72 Preparation to Enter a Cleanroom:
Personal Considerations Hygiene Illness Clean Shaven Smoking Jewelry Make-up Material Considerations Material of Construction Minimal Amounts of Materials

73 Preparation to Enter a Cleanroom:
Disinfection Tools and Supplies Dedicated Tools Hand Washing Material Transfers Flow (separate) Multiple Coverings

74 Gowning (Supplies and Technique):
Hand Disinfectant Safety Glasses Alcohol Beard Cover Gown Surgical Mask Hair Net Sterile Sleeves and Gloves Hood Dedicated Cleanroom Shoes or Boots Goggles Shoe Covers

75 Gowning (Supplies and Technique):
Always follow protocols Disinfect hands prior to gowning Obtain gowning supplies according to protocol Don cleanroom attire from head to toe (literally) except footwear Disinfect hands Aseptically don sterile gloves Obtain footwear Don while crossing over bench Disinfect gloves with alcohol View gowned self in mirror Obtain any other garments before entering (such as sterile sleeves)

76 Cleanroom Behavior: Hygiene- Good basic hygiene is a necessity when working in cleanrooms. Shedding skin cells from unclean workers is the most common contaminant. Bacterial contaminants can also thrive on shed skin cells. Workers who have exudative lesions on their bodies (open wounds with blood or pus) must exclude themselves from cleanroom environments or appropriately and completely cover the sores.

77 Cleanroom Behavior: Coughing or sneezing sometimes cannot be avoided, but it is important to exclude oneself from working in a cleanroom if the cough or sneeze is from and illness or allergy. When coughing or sneezing, always turn away from the area where cleanliness is desired most. Above all, always wear protective masks.

78 Cleanroom Behavior: Facial hair can be shed easily and should
be completely covered when working in cleanrooms. Beard covers can be utilized to accomplish this with beards and mustaches. All masks and beard covers are porous and can still allow contaminants to pass through.

79 Cleanroom Behavior: Motion- All behaviors in cleanroom environments should be performed at a moderately slow pace. Quick movements in the cleanroom or any sterile area stir up the particle counts where they can be easily detected and frequently out-of-specification. Slow, deliberate movements are always best to avoid the turbulence that is created that will stir up particles. Scratching oneself through the cleanroom garments, running, jumping, and even handshakes, are all forbidden practices. It goes without saying that eating, drinking, or smoking is also forbidden.

80 Cleanroom Behavior: Contact- Contacting surfaces is an easy way to
transmit bacteria, viruses, yeast, and molds. If touching any area within a cleanroom by necessity, be sure that you evaluate what you may have “picked-up” and transferred to another area. For example, you may open a door knob or handle and then touch a stopper on a vial that will in theory contain a sterile product. A good practice is to regularly and frequently disinfect your gloves with sterile alcohol between processes. Even a routine disinfection of gloves is appropriate.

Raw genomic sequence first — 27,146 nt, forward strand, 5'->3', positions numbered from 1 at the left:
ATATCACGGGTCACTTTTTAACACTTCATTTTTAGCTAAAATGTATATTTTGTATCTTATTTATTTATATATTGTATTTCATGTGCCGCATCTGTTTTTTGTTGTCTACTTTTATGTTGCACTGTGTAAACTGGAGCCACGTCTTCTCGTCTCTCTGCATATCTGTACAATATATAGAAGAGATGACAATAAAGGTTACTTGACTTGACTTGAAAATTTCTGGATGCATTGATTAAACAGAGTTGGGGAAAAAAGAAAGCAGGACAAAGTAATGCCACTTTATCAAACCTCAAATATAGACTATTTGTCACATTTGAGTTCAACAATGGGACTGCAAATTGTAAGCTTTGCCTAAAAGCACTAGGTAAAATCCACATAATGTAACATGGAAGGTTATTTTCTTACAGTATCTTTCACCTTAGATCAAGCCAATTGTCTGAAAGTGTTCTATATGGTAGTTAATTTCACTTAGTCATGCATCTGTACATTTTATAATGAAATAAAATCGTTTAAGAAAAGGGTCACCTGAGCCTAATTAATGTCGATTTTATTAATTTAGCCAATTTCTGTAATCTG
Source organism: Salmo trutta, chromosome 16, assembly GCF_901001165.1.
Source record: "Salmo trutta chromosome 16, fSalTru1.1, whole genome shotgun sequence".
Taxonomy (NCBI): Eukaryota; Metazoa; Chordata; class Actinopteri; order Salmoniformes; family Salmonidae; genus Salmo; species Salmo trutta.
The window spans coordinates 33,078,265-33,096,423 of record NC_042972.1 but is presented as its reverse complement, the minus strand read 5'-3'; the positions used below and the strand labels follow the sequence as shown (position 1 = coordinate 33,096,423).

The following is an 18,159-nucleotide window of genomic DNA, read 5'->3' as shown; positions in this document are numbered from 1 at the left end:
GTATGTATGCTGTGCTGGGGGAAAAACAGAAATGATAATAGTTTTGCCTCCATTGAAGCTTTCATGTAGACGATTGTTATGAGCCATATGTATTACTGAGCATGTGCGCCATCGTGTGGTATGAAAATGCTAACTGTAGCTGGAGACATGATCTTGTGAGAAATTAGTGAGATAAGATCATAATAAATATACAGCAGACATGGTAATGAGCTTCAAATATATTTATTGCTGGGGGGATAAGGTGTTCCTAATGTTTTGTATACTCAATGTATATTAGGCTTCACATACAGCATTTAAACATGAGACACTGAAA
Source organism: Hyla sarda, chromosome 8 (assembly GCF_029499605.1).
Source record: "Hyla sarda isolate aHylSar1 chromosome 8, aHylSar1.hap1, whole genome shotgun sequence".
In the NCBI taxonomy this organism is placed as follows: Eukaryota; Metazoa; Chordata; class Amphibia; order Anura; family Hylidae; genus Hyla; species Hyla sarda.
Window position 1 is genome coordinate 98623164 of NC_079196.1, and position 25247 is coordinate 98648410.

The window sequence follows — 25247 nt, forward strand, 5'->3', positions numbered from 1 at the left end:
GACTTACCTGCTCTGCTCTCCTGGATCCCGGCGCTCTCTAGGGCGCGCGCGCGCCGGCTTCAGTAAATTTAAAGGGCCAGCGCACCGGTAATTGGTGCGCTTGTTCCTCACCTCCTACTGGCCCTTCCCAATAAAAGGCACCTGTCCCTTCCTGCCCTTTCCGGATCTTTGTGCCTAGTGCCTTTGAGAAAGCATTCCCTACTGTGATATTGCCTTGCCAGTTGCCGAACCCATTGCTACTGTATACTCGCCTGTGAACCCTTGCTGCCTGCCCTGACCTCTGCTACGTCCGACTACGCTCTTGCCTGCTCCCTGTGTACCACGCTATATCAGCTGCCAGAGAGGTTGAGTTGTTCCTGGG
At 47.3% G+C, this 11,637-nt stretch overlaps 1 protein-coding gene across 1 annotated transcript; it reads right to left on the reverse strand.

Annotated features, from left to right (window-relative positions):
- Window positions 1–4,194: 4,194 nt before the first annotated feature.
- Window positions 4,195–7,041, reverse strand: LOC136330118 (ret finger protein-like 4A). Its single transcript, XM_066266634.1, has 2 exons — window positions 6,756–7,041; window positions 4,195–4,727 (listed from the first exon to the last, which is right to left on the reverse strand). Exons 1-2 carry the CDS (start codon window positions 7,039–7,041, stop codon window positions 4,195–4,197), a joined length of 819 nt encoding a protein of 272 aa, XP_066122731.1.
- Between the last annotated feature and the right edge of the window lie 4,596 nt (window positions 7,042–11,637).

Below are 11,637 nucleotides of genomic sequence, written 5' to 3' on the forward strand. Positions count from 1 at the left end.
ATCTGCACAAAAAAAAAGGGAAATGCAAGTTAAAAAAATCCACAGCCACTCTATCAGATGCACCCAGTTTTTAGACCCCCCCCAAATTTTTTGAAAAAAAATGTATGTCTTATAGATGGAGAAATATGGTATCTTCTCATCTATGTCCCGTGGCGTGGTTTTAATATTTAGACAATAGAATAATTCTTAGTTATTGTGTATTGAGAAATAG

81 Cleanroom Behavior: Processes- Obviously, contamination can be
generated by the work we do. For technicians Who are maintaining or repairing equipment, Every mechanical operation performed creates a potential for contamination. Sawing, grinding, fastening screws, hammering, cleaning, drilling, all are sources of contamination. Flames used in cleanrooms, whether being used for sterilization or not, create turbulence which in turn stirs up particles. Even the removal of tools to perform This work will create high particle counts.

82 De-gowning: Reverse the order of gowning and refer to protocol for reuse or disposal of materials.

83 Documentation: Laboratory Notebooks- Any procedure or protocol that is not part of a standard operating procedure should be documented in a laboratory notebook so that it can be referenced at a later time what activities took place and the results that were obtained.

84 Documentation: Data Collection Forms- Provided an SOP is in place that describes the environmental monitoring procedures employed, a data collection form can be used. This form should be referenced in the SOP and designed in an orderly format that allows the manual recording of data and activities that occur during the monitoring procedures

85 Documentation: Electronic Data Collection and Part 11 Compliance- Any electronic data that is obtained as part of the monitoring process must be Part 11 complaint to ensure that data integrity is maintained. Written documentation should be double-checked for accuracy and completeness. All printed materials must be intact and maintained so that they can be archived for future reference. Printed data on thermal paper must be photocopied to preserve the original data that will fade otherwise.

86 Questions? Tour of DSM